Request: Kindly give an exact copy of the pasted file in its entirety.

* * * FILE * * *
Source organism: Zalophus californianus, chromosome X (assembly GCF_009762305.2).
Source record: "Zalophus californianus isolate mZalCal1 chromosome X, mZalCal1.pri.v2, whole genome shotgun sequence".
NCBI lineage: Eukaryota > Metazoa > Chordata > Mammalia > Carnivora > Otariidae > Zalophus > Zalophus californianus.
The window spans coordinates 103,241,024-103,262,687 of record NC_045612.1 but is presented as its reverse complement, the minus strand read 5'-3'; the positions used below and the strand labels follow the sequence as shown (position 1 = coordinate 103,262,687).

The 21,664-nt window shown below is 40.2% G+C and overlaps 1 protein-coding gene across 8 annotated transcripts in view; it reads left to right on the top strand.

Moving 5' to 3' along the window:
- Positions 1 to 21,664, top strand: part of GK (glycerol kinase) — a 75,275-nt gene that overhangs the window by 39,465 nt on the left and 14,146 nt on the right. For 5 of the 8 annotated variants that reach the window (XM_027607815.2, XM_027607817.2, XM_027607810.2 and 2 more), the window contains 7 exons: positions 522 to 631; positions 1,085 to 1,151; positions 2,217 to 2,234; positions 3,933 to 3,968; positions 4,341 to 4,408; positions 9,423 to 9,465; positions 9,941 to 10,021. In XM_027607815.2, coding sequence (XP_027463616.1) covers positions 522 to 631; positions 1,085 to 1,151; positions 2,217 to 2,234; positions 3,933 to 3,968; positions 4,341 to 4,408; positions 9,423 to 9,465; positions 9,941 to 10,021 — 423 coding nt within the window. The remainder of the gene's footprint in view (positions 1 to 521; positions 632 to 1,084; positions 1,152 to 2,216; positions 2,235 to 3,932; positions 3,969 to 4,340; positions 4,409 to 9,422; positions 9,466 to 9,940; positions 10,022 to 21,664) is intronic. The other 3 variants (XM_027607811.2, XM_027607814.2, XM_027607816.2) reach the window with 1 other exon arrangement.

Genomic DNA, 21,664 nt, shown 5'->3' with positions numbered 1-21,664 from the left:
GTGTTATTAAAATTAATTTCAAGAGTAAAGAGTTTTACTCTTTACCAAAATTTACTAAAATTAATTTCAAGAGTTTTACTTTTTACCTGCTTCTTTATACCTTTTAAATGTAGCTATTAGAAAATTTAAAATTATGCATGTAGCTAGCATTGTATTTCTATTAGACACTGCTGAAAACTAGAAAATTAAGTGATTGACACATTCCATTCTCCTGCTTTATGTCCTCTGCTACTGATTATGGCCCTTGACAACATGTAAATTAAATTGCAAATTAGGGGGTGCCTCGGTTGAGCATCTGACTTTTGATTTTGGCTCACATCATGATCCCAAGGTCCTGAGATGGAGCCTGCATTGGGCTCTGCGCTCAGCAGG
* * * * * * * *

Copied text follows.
Source organism: Zalophus californianus, chromosome X (assembly GCF_009762305.2).
Source record: "Zalophus californianus isolate mZalCal1 chromosome X, mZalCal1.pri.v2, whole genome shotgun sequence".
NCBI lineage: Eukaryota > Metazoa > Chordata > Mammalia > Carnivora > Otariidae > Zalophus > Zalophus californianus.
The window spans coordinates 103,241,024-103,262,687 of record NC_045612.1 but is presented as its reverse complement, the minus strand read 5'-3'; the positions used below and the strand labels follow the sequence as shown (position 1 = coordinate 103,262,687).

The 21,664-nt window shown below is 40.2% G+C and overlaps 1 protein-coding gene across 8 annotated transcripts in view; it reads left to right on the top strand.

Moving 5' to 3' along the window:
- Positions 1 to 21,664, top strand: part of GK (glycerol kinase) — a 75,275-nt gene that overhangs the window by 39,465 nt on the left and 14,146 nt on the right. For 5 of the 8 annotated variants that reach the window (XM_027607815.2, XM_027607817.2, XM_027607810.2 and 2 more), the window contains 7 exons: positions 522 to 631; positions 1,085 to 1,151; positions 2,217 to 2,234; positions 3,933 to 3,968; positions 4,341 to 4,408; positions 9,423 to 9,465; positions 9,941 to 10,021. In XM_027607815.2, coding sequence (XP_027463616.1) covers positions 522 to 631; positions 1,085 to 1,151; positions 2,217 to 2,234; positions 3,933 to 3,968; positions 4,341 to 4,408; positions 9,423 to 9,465; positions 9,941 to 10,021 — 423 coding nt within the window. The remainder of the gene's footprint in view (positions 1 to 521; positions 632 to 1,084; positions 1,152 to 2,216; positions 2,235 to 3,932; positions 3,969 to 4,340; positions 4,409 to 9,422; positions 9,466 to 9,940; positions 10,022 to 21,664) is intronic. The other 3 variants (XM_027607811.2, XM_027607814.2, XM_027607816.2) reach the window with 1 other exon arrangement.

Genomic DNA, 21,664 nt, shown 5'->3' with positions numbered 1-21,664 from the left:
GTGTTATTAAAATTAATTTCAAGAGTAAAGAGTTTTACTCTTTACCAAAATTTACTAAAATTAATTTCAAGAGTTTTACTTTTTACCTGCTTCTTTATACCTTTTAAATGTAGCTATTAGAAAATTTAAAATTATGCATGTAGCTAGCATTGTATTTCTATTAGACACTGCTGAAAACTAGAAAATTAAGTGATTGACACATTCCATTCTCCTGCTTTATGTCCTCTGCTACTGATTATGGCCCTTGACAACATGTAAATTAAATTGCAAATTAGGGGGTGCCTCGGTTGAGCATCTGACTTTTGATTTTGGCTCACATCATGATCCCAAGGTCCTGAGATGGAGCCTGCATTGGGCTCTGCGCTCAGCAGG